This course is designed to help students make theological, liturgical and pastoral connections between the arts and the church. By looking at material as varied as the high-church “Laudian era” of 1620-1640 and the media-saturated era of “Web 2.0,” we will focus on ways in which the arts can deepen Anglican worship and mission. Music, preaching, Scripture, architecture, the artistic care of a congregation and the multiple possibilities for an artful mission will be given special attention.


1. To discern how theology in the context of our ecclesial life takes an artistic shape. Where you see art, I want to help you see theology.

2. To discern the ways in which art in an ecclesial context forms us theologically, for better or for worse. Where you see theological content, I want to help you see its artistic form.

3. To discover ways in which we as church leaders can employ the arts in such a way that they form our congregations, both theologically and practically, into the image of the Triune God. Where art is forming us poorly, I want to help us see how it can form us trinitarianly.

COURSE OUTLINE (a few subjects covered)

1. Monday: The Laudian experiment. Art and architecture. Creation and Christology. The aesthetics and ethics of space. Richard Hooker as model Anglican: towards a “sensible beauty.”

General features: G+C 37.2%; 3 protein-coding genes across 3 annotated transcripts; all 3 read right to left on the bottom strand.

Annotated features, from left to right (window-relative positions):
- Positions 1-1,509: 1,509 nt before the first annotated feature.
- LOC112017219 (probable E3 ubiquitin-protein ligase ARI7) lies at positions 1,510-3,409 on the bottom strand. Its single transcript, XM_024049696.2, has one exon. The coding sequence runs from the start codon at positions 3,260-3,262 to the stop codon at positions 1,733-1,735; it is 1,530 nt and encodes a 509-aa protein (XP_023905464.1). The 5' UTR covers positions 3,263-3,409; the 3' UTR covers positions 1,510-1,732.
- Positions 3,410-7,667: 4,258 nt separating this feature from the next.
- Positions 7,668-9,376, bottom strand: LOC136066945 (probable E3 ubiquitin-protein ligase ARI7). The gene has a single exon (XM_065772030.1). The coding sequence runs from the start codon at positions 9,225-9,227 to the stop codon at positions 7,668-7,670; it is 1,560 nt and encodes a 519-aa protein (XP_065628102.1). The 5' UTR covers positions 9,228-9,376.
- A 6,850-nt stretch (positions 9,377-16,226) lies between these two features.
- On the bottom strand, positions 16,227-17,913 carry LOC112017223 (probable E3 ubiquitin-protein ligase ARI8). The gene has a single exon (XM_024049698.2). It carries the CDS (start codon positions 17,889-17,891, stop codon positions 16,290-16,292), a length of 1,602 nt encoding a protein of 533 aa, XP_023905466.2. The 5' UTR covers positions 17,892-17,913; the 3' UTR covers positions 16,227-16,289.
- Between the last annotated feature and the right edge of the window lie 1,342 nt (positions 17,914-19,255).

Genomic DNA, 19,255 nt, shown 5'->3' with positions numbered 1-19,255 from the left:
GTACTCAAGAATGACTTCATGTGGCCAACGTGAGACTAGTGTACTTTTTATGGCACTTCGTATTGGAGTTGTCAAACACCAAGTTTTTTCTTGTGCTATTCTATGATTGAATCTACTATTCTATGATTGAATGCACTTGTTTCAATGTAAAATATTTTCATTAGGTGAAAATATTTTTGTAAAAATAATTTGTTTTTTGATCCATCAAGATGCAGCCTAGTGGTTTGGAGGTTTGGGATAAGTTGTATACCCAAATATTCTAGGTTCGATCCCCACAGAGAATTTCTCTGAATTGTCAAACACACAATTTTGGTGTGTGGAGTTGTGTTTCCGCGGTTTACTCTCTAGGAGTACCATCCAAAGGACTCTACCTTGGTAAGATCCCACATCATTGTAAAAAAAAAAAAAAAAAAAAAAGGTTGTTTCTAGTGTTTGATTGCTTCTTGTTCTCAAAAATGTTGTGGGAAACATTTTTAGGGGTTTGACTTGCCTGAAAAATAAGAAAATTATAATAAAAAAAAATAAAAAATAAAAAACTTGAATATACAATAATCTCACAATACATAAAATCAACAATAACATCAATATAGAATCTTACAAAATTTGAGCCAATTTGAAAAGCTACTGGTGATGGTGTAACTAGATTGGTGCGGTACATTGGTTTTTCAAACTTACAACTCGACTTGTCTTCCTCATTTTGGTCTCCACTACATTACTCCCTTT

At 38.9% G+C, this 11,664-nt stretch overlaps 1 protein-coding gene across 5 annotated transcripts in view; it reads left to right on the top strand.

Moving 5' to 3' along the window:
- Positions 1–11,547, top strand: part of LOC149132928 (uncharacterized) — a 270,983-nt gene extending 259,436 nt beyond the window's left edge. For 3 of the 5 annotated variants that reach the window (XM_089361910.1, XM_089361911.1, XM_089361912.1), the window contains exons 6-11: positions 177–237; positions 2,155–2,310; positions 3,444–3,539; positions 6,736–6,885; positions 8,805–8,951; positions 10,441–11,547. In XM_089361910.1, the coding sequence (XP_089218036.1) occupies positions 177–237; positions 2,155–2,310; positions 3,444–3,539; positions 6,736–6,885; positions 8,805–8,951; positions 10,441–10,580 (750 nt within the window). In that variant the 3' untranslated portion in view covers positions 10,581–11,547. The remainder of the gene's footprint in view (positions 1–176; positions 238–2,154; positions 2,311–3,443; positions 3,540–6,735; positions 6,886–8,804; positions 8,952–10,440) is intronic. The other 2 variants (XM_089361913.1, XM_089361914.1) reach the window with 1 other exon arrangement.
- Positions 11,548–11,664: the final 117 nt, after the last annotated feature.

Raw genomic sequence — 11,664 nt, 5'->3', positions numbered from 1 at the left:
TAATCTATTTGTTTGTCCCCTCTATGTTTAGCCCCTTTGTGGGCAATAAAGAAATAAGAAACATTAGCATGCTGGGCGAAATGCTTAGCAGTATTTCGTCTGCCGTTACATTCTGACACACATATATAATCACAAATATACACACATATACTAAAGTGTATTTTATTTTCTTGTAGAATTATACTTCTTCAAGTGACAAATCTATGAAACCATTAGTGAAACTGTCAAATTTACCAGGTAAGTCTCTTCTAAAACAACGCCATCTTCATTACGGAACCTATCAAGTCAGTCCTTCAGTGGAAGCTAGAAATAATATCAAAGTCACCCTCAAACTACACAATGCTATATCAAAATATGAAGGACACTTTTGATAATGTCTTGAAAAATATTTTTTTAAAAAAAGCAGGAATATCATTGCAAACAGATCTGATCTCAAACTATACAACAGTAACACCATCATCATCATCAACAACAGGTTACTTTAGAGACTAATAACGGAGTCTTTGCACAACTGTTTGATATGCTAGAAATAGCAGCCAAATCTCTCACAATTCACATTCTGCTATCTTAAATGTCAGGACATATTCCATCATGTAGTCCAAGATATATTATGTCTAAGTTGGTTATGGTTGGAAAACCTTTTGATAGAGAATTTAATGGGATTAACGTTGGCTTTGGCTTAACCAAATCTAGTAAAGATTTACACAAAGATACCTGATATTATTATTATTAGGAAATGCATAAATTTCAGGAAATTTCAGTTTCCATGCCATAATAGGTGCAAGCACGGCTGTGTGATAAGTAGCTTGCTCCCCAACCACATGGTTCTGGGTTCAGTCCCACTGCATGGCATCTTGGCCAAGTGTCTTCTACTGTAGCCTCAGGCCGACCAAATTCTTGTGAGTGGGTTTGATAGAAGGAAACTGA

2. Tuesday: Psalms and music, both ancient and new. Anthropology and pneumatology. The aim of singing toward the whole counsel of God, such that our emotions are well-ordered and we learn how to ongoingly sing what the psalms call a "new song."

3. Wednesday: Artful preaching and narrative hermeneutics. The drama of our bodies. How liturgical art coordinated to the liturgical calendar can form us into the narrative of Christ's life.

4. Thursday: Shepherding artists. Ministering to artists in the fold, on the edge of the fold and far from the fold. The virtues and practices of a flourishing artist.

5. Friday: Jeremy Begbie on music, theology and other very inspiring things. Art and the mission of the church: a hopeful, multifaceted vision.

Needless to say, it will not be a boring week in the life and times of David Taylor, and, by God's grace, of those who participate in the class too. We'll take your prayers for a good learning experience and for the Spirit to reconfigure my plan however is needful.

Since I began with Donne, I shall end with Donne. Here is one of the most exquisite descriptions of the preacher's calling.